The UK government has recently published an update regarding its plans to lay down mandatory cyber security requirements for IoT products. The previously published voluntary guidelines, named “Code of Practice for consumer IoT security” are planned to become mandatory for products sold across the UK.
In this post, we will review some of the main topics covered in the guidelines, and which practical steps can be done to ensure their implementation as a part of the R&D lifecycle.
Keep software updated
“Software components in internet-connected devices should be securely updateable. Updates shall be timely and should not impact on the functioning of the device”
Here is a call to a much-needed shift in the paradigm of IoT device software updates. As in the IT industry applying timely security updates became a standard, the IoT industry isn’t there yet. We can often see products, being sold with outdated firmware, and if any software update mechanism does exist, it’s rarely been used. This leaves the device vulnerable to malicious attacks, and the end user exposed to having personal information stolen, ransomware attacks, and other cybersecurity threats.
Besides a necessity to include a software update mechanism, IoT device manufacturers face a need to perform ongoing monitoring of their firmware security. As CVEs are being discovered and published daily, and modern software consists of hundreds of different components, some of them coming from open source communities, the required effort to perform such maintenance manually is enormous. With Trivium Solutions, an IoT manufacturer can outsource this task to an experienced team of security engineers that are using the automatic Hardenite Audit tool to automate this process.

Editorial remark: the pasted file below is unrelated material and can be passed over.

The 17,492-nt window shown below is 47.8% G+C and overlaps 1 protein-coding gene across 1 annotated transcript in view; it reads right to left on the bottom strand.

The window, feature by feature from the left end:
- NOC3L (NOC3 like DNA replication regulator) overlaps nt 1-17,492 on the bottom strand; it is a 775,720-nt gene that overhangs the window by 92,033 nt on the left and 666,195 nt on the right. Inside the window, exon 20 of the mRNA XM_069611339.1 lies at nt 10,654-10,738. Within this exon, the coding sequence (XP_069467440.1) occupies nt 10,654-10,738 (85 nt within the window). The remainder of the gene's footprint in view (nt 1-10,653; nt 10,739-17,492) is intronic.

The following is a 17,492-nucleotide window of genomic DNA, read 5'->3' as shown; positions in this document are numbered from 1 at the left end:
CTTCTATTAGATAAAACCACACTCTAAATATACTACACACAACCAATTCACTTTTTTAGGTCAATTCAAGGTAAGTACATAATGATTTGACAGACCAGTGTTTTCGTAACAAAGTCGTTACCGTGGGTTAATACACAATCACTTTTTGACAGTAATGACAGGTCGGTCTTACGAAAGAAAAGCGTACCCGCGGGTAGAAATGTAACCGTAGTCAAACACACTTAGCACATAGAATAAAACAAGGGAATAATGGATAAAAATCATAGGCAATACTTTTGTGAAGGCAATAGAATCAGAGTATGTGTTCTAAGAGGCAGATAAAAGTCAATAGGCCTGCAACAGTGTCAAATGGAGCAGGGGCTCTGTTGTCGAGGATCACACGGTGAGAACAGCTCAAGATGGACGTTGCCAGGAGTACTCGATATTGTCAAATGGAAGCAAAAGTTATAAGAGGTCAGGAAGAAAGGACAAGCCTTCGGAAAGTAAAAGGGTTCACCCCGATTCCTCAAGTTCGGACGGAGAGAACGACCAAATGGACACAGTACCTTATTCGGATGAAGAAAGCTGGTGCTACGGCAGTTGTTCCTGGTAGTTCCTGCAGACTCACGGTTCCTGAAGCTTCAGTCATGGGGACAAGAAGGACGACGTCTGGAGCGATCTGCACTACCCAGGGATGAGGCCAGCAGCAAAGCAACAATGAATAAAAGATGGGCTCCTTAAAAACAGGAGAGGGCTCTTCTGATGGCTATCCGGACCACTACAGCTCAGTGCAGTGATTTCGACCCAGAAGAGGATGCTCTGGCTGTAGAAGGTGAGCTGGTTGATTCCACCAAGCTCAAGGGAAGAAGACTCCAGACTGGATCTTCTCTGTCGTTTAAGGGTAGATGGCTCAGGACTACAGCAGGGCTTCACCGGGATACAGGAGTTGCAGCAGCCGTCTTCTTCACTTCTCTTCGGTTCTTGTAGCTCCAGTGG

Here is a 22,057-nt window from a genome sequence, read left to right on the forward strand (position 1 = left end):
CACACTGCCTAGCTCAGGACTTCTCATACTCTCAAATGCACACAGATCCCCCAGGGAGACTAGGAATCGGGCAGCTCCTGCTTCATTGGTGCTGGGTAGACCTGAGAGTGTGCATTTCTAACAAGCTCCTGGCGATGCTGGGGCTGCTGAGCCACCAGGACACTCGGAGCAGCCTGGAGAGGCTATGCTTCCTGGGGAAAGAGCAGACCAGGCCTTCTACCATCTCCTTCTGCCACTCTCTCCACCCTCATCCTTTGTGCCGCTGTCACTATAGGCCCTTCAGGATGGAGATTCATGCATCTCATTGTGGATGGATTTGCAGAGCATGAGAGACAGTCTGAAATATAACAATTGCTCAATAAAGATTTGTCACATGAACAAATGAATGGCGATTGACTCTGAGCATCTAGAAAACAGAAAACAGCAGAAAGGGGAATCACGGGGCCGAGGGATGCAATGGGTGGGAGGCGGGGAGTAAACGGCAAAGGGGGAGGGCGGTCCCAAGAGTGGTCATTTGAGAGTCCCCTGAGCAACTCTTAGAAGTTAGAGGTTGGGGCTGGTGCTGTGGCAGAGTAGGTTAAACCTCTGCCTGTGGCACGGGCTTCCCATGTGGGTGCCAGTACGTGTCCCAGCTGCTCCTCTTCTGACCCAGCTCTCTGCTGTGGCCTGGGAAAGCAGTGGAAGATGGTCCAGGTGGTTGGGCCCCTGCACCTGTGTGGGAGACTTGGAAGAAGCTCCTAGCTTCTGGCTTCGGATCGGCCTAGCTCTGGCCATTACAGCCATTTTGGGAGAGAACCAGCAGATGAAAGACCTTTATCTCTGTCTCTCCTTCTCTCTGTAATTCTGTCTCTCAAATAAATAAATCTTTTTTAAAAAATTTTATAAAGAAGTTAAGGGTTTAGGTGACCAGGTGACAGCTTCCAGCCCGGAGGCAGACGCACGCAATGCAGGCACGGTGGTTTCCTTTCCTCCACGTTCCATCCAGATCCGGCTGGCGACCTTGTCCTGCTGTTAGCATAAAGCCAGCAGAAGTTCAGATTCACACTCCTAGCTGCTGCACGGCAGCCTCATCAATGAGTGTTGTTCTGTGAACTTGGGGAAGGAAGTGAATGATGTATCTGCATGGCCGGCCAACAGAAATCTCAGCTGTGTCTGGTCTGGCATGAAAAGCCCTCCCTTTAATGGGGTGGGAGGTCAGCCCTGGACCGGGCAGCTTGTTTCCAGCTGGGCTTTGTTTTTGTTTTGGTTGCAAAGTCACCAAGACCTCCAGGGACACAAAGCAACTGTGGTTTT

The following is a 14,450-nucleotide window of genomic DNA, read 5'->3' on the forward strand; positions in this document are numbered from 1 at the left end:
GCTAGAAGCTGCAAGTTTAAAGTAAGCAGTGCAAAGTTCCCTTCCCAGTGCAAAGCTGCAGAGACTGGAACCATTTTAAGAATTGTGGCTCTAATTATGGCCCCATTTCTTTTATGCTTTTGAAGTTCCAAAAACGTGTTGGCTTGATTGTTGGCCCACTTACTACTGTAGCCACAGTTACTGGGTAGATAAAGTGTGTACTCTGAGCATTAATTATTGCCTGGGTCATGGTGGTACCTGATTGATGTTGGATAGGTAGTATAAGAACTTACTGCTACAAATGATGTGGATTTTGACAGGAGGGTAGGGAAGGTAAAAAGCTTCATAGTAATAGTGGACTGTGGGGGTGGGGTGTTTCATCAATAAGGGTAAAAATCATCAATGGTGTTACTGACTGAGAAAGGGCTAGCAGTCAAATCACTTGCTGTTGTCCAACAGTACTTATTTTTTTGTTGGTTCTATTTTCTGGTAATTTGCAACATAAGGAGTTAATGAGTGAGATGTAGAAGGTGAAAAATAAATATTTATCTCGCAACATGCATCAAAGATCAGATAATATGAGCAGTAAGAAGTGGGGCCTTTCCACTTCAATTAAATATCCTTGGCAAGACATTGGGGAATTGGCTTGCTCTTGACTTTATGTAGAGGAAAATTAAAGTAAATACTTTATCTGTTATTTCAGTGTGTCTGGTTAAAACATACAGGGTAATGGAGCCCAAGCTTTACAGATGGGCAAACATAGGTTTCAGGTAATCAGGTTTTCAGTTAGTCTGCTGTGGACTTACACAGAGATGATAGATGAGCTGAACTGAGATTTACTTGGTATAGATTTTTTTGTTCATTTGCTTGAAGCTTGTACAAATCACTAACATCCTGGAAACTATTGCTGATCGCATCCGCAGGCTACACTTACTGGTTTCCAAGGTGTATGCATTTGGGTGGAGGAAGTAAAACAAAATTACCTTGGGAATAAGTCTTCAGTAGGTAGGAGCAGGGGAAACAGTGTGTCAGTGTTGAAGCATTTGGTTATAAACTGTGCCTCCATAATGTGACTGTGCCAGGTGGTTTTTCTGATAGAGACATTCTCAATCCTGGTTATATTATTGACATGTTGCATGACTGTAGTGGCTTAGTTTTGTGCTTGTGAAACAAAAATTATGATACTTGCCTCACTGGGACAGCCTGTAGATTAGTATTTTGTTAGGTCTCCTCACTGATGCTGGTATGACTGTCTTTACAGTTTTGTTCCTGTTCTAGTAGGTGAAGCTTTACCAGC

Ensure software integrity
“Software on IoT devices should be verified using secure boot mechanisms”
We have covered the topic of secure boot in a separate blog post: “IoT device security and IP protection“.
Numerous OS hardening requirements
“Any credentials shall be stored securely within services and on devices”
“Security-sensitive data, including any remote management and control, should be encrypted in transit, appropriate to the properties of the technology and usage. All keys should be managed securely.”
“All devices and services should operate on the ‘principle of least privilege’; unused ports should be closed, hardware should not unnecessarily expose access, services should not be available if they are not used and code should be minimized to the functionality necessary for the service to operate. Software should run with appropriate privileges, taking account of both security and functionality.”
The requirements above, as well as others specified in the “Code of Practice”, are basically generic and basic hardening guidelines. Whereas they can be implemented at a certain period of the firmware development process, the real effort is to keep validating that they are not broken as a part of subsequent R&D cycles. Therefore, there is a clear need to include security testing as an integral part of the R&D cycle in the process of software development for IoT products. Automation of this task can significantly lower the required effort. Again, the “Hardenite Audit” is the ultimate tool for this task for Linux-based IoT firmware development, as it was designed especially for such purposes.
As governments are taking measures to protect society from poorly secured IoT devices, IoT manufacturers have to integrate their ongoing security maintenance procedures into different layers of their products’ lifecycle. Trivium Solutions is here to help with the task, allowing the R&D team to concentrate on product features and ensuring their time to market.